It is a boon to evangelicals that we have so many great books on biblical theology these days. In the ruins of modernism’s historical-critical method (and its evangelical cousin: a narrowly conceived grammatical-historical method), we are rediscovering the power of narrative and seeing afresh the world-shaping power of the biblical plotline. I would venture to say that there is hardly a theologically-minded evangelical around today who isn’t at least vaguely familiar with the common rubric biblical theologians use to describe the biblical storyline: creation, fall, redemption, and new creation (Perhaps more well-rounded is Bartholomew and Goheen’s description of the Bible as a six-act drama: creation, fall, redemption initiatied in Israel, redemption accomplished in Christ, the church, and the final consummation).
And yet there are some limitations to the storyline approach to Scripture. I am not suggesting something less than reading the Bible along its redemptive-historical plot movements, but I am suggesting that a storyline approach isn’t a panacea. It is possible to read Scripture in terms of “redemptive history” and an overarching “storyline” and still be insufficiently Christo-centric.
It happens when Christ is conspicously absent (or at least underemphasized) in our “biblical theology of _______” treatments. We can talk about, for instance, a biblical theology of the presence of God and move from Eden to the tabernacle to the temple to the church and ultimately to the new Jerusalem and totally miss the dominant Figure at the center of the biblical narrative whose “tabernacle-ing” and “temple-ing” presence holds all of the other pieces together (John 1:14; 2:21).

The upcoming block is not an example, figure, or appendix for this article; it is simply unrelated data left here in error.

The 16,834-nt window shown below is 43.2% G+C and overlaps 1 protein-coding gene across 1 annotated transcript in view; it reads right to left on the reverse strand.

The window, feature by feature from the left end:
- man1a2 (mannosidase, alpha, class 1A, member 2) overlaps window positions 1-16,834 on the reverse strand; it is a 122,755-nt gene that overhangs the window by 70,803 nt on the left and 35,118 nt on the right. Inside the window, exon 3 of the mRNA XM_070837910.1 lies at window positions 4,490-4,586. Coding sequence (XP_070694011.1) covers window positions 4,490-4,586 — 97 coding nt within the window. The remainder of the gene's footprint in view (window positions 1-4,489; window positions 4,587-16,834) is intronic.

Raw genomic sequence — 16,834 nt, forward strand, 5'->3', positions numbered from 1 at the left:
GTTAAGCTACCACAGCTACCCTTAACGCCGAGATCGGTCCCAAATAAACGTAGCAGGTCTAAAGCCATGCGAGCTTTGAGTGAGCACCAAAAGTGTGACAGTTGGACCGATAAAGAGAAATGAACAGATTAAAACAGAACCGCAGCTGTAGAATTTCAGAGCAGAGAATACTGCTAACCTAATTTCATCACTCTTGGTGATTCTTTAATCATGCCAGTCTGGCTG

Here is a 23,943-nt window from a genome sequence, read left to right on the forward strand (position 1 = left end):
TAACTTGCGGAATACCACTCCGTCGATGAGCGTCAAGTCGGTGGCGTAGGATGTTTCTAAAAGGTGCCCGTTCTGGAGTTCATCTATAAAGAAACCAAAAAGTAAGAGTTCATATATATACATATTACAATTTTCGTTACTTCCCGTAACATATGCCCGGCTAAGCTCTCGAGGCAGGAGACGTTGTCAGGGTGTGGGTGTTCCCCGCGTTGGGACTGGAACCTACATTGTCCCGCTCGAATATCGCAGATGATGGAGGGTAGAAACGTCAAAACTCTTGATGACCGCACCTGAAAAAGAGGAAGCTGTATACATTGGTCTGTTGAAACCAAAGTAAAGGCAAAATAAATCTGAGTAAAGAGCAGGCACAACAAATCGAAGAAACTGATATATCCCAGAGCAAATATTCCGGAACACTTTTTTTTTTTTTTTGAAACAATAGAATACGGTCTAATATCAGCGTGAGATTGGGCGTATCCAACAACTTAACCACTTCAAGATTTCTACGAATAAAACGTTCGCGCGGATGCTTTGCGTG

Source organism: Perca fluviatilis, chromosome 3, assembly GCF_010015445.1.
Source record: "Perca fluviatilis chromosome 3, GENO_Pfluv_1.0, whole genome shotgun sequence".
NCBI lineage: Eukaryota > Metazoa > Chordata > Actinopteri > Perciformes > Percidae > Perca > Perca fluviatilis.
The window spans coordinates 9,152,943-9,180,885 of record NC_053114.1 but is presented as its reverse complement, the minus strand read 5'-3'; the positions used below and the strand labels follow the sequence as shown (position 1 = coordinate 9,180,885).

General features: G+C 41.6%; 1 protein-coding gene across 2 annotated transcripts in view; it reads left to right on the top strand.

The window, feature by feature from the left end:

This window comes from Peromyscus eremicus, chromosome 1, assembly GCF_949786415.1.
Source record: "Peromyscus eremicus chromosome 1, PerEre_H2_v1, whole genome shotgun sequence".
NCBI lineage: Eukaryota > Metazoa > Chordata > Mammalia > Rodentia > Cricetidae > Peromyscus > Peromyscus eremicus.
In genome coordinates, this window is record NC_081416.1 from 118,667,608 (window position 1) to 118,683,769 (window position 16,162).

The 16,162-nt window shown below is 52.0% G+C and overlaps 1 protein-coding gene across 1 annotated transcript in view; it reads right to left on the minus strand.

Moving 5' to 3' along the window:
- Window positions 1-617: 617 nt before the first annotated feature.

It happens when Jesus becomes just another event (even if the climactic event) in a story that is really about something else: Abraham or Israel or cosmic redemption or whatever. It happens when Jesus just shows up in our biblical theologies as a means to some other end. (Don’t misunderstand; we do need to understand Abraham, Israel, and God’s purposes for the cosmos, if we are to understand Christ aright. But the reciprocity between the OT and the NT—between promise and fulfillment—is asymmetrical. Christ is the interpretive key. Everything else services him hermeneutically.)
It happens when we fail to to see how every text is already, immediately related to Christ as the Savior who is overturning our Fall and Curse at every point in the story. It is precisely this immediacy of Christ that enables the NT authors to say things about the OT that would be lampooned as fanciful allegory were they not inscripturated (think, “and the Rock was Christ,” 1 Cor. 10:4). The NT authors don’t always feel the need to travel down a long and winding, redemptive-historical road to get to Christ. No matter where we go in the biblical narrative, Christ is already present. Like Aslan, he’s already on the move, and he isn’t waiting for us to map out a biblical-theolgical plotline for him to travel along. He’s already there.
Again, I am not suggesting that we should give up reading the Bible in terms of redemptive-history and its overarching storyline. But we should remember that Christ isn’t merely the climactic event of the biblical story; he is the story.